What Self-Help Gets Totally Wrong
I saw an article recently titled, “11 Billion Reasons the Self Help Industry Doesn’t Want You to Know the Truth About Happiness.” The subtitle was, “Hint: Unhappy people buy things.” I’d like to start today with a few passages from that article.
“Most Americans are unhappy. Despite the abundance of material wealth, the idealism of democratic values, and flashy new iPhones, most people are suffering… See, part of being an American isn’t just getting ill from living in a superficial society that values materialism, consumerism, and working way too many hours each week, it’s trying to buy your happiness one book or pill at a time… Back in 2008, the self help industry was valued at 11 billion dollars each year. That’s a lot of books and motivational speeches that failed to help the 40 million people suffering from anxiety, the 14.8 million suffering from depression, and the 7.7 milllion people suffering from post traumatic stress disorder.”
So how could so many people be hoodwinked for so long? Because pain demands a response. Whether it’s physical, mental, emotional, or spiritual, we are compelled to try and fix the pain. So until people reach apathy, the end-stage of giving up, they try one thing after another. As I’ve said a number of times, my good friend Mark Victor Hanson once told me that the people who buy diet and weight loss books (the biggest category of self-help) are the same people who bought them last year.
Over the last 17 years, I’ve met many of these multi-millionaires from the self-help industry, ridden in their cars and stayed in their homes. About 2 years ago, one of these people can to me and the first thing they said was, “Can this be confidential?” I thought that was rather odd because we’d already had so many in-depth conversations, but I quickly understood why. They shared with me that every part of their life was going down the tubes, even while they presented themselves in their books and on TV as the ideal of happiness and success. They knew that my teachings were almost the exact opposite of theirs but asked if I’d be willing to help anyway. Of course I was, so over the next six months I worked with them, and the end result was that everything in their life turned around for the positive.
When the process was over, they came to me in tears and said, “Thank you so much, you saved my life. But what do I do now? I’m famous all over the world for teaching what I now believe is the opposite of the truth!” I couldn’t answer that one for them, but I did tell them that if they returned to living the way they used to live, they would probably end up in the same place again. It saddens me to say that they went right back to teaching the exact same thing while living a different way for themselves. This has happened to me a number of times over the last 17 years.
Why? Because more than 97 percent of the success, psychology, and self-help world—going back 75 years—has taught a three-step plan that makes logical sense but is a blueprint for failure. It goes like this:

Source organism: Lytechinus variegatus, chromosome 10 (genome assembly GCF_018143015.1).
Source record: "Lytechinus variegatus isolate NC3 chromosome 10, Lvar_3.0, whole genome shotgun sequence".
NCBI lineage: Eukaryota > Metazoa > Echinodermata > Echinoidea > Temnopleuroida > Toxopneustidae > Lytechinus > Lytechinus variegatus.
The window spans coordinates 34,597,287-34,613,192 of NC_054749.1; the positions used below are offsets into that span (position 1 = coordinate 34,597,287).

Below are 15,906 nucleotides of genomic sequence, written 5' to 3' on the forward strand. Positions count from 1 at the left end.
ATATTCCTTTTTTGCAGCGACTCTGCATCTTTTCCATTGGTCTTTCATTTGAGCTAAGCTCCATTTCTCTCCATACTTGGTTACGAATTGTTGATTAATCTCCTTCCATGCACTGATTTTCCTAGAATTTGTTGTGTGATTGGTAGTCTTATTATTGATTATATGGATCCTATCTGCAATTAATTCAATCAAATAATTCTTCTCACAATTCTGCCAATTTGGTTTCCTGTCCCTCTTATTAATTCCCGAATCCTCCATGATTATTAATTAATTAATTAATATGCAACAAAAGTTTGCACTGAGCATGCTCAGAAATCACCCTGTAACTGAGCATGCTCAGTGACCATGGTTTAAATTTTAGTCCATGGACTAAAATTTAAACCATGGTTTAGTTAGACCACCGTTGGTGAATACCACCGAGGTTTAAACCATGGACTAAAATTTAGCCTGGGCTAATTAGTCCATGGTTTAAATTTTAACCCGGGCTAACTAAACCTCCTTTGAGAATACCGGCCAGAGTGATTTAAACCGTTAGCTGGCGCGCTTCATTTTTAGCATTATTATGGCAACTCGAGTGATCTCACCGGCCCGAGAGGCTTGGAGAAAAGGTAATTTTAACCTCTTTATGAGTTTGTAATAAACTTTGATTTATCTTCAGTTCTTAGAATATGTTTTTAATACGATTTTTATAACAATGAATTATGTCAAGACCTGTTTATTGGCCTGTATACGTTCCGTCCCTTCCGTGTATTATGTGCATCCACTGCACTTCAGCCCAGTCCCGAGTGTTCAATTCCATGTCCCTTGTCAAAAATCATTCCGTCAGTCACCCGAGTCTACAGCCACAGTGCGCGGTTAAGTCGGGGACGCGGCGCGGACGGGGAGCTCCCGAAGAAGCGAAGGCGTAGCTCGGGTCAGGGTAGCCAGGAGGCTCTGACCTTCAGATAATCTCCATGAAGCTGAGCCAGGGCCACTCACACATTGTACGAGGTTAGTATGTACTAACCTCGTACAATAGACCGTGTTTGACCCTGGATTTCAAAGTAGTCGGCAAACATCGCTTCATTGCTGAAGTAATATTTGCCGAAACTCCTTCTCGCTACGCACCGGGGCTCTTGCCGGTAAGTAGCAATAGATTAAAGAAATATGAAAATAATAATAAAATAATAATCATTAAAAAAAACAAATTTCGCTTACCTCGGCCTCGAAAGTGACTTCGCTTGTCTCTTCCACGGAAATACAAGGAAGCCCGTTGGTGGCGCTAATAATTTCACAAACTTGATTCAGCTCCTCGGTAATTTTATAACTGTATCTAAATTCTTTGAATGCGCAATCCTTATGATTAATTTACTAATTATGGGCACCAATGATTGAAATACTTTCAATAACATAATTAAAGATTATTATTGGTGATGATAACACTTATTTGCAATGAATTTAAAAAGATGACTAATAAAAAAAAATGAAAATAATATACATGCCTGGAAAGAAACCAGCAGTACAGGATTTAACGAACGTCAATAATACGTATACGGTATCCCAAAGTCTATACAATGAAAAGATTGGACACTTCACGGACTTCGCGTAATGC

- Step one: decide what you want, typically something in your life circumstances about the future, even if it’s only for today or tomorrow.
- Step two: develop a plan to get what you want, and revise the plan as needed.
- Step three: put the plan into action with your willpower until you get what you want, and never, ever give up.
That, in a nutshell, has been the entire message of this 11-billion-dollar industry for the past 75 years, and it makes sense, doesn’t it? Of course it does! It’s the way everything in nature works—reap what you sow, the law of attraction, Newton’s three laws of motion, you name it. The problem is that we are not built to work on the natural. The mechanism in our brain that controls our moment-by-moment experience works on the mental, the emotional, and the spiritual. Not the logical.
Here’s some more evidence of why this method fails. Steps number one and two are all about expectation, trying to make something happen that aren’t really under your control. The third step is all about willpower, making something happen under your own willpower. Dr. Dan Gilbert and his wonderful research on the campus of Harvard gave this as the takeaway from his research, “expectations are a happiness killer.” Why? Because they spike your stress, which is responsible for 60 to 80 percent of all emergency hospital visits, medication, mental and emotional counseling, and failure.
Dr. Bruce Lipton’s groundbreaking research at Stanford found that the odds of trying to make something happen with your willpower alone that you’ve never been able to make happen before is approximately a million to one. Do you like those odds? Throw the expectation research on top of that and you begin to understand that 97 percent failure rate! Yet we’re still cranking out the same blueprint for failure. Why? Because unhappy people buy things. Well, don’t be duped for a day longer.
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Have a blessed, wonderful day!